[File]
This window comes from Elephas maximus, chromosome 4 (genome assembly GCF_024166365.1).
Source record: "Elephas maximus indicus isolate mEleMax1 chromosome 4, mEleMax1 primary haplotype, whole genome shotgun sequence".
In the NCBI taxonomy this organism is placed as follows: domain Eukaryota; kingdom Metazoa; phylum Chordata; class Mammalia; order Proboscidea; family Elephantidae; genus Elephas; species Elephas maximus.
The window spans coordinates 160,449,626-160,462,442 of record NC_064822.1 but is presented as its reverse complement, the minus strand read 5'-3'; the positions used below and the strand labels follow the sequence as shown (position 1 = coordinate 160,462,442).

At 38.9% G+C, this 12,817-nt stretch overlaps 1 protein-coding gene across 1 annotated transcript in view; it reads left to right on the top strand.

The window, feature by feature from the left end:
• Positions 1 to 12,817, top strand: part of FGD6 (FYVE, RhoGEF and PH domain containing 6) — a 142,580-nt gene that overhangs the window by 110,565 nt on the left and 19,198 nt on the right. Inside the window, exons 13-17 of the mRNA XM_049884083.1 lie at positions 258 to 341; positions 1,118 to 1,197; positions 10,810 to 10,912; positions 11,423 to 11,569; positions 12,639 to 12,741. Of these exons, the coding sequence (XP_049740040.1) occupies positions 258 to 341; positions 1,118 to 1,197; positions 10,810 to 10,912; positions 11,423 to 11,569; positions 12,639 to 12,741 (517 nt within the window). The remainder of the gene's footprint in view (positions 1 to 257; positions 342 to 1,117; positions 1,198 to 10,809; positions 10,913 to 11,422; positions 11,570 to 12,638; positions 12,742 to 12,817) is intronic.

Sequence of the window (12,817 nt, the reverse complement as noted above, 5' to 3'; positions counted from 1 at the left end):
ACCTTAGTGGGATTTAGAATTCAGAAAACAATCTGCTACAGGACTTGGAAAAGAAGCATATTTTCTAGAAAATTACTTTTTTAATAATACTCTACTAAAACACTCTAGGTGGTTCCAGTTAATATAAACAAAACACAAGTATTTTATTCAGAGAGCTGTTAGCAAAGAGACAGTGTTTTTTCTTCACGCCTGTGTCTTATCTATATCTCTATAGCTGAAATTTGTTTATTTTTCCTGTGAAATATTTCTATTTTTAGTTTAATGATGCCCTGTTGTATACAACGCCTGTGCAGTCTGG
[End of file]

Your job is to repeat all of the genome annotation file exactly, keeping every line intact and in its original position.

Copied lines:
This window comes from Elephas maximus, chromosome 4 (genome assembly GCF_024166365.1).
Source record: "Elephas maximus indicus isolate mEleMax1 chromosome 4, mEleMax1 primary haplotype, whole genome shotgun sequence".
In the NCBI taxonomy this organism is placed as follows: domain Eukaryota; kingdom Metazoa; phylum Chordata; class Mammalia; order Proboscidea; family Elephantidae; genus Elephas; species Elephas maximus.
The window spans coordinates 160,449,626-160,462,442 of record NC_064822.1 but is presented as its reverse complement, the minus strand read 5'-3'; the positions used below and the strand labels follow the sequence as shown (position 1 = coordinate 160,462,442).

At 38.9% G+C, this 12,817-nt stretch overlaps 1 protein-coding gene across 1 annotated transcript in view; it reads left to right on the top strand.

The window, feature by feature from the left end:
• Positions 1 to 12,817, top strand: part of FGD6 (FYVE, RhoGEF and PH domain containing 6) — a 142,580-nt gene that overhangs the window by 110,565 nt on the left and 19,198 nt on the right. Inside the window, exons 13-17 of the mRNA XM_049884083.1 lie at positions 258 to 341; positions 1,118 to 1,197; positions 10,810 to 10,912; positions 11,423 to 11,569; positions 12,639 to 12,741. Of these exons, the coding sequence (XP_049740040.1) occupies positions 258 to 341; positions 1,118 to 1,197; positions 10,810 to 10,912; positions 11,423 to 11,569; positions 12,639 to 12,741 (517 nt within the window). The remainder of the gene's footprint in view (positions 1 to 257; positions 342 to 1,117; positions 1,198 to 10,809; positions 10,913 to 11,422; positions 11,570 to 12,638; positions 12,742 to 12,817) is intronic.

Sequence of the window (12,817 nt, the reverse complement as noted above, 5' to 3'; positions counted from 1 at the left end):
ACCTTAGTGGGATTTAGAATTCAGAAAACAATCTGCTACAGGACTTGGAAAAGAAGCATATTTTCTAGAAAATTACTTTTTTAATAATACTCTACTAAAACACTCTAGGTGGTTCCAGTTAATATAAACAAAACACAAGTATTTTATTCAGAGAGCTGTTAGCAAAGAGACAGTGTTTTTTCTTCACGCCTGTGTCTTATCTATATCTCTATAGCTGAAATTTGTTTATTTTTCCTGTGAAATATTTCTATTTTTAGTTTAATGATGCCCTGTTGTATACAACGCCTGTGCAGTCTGG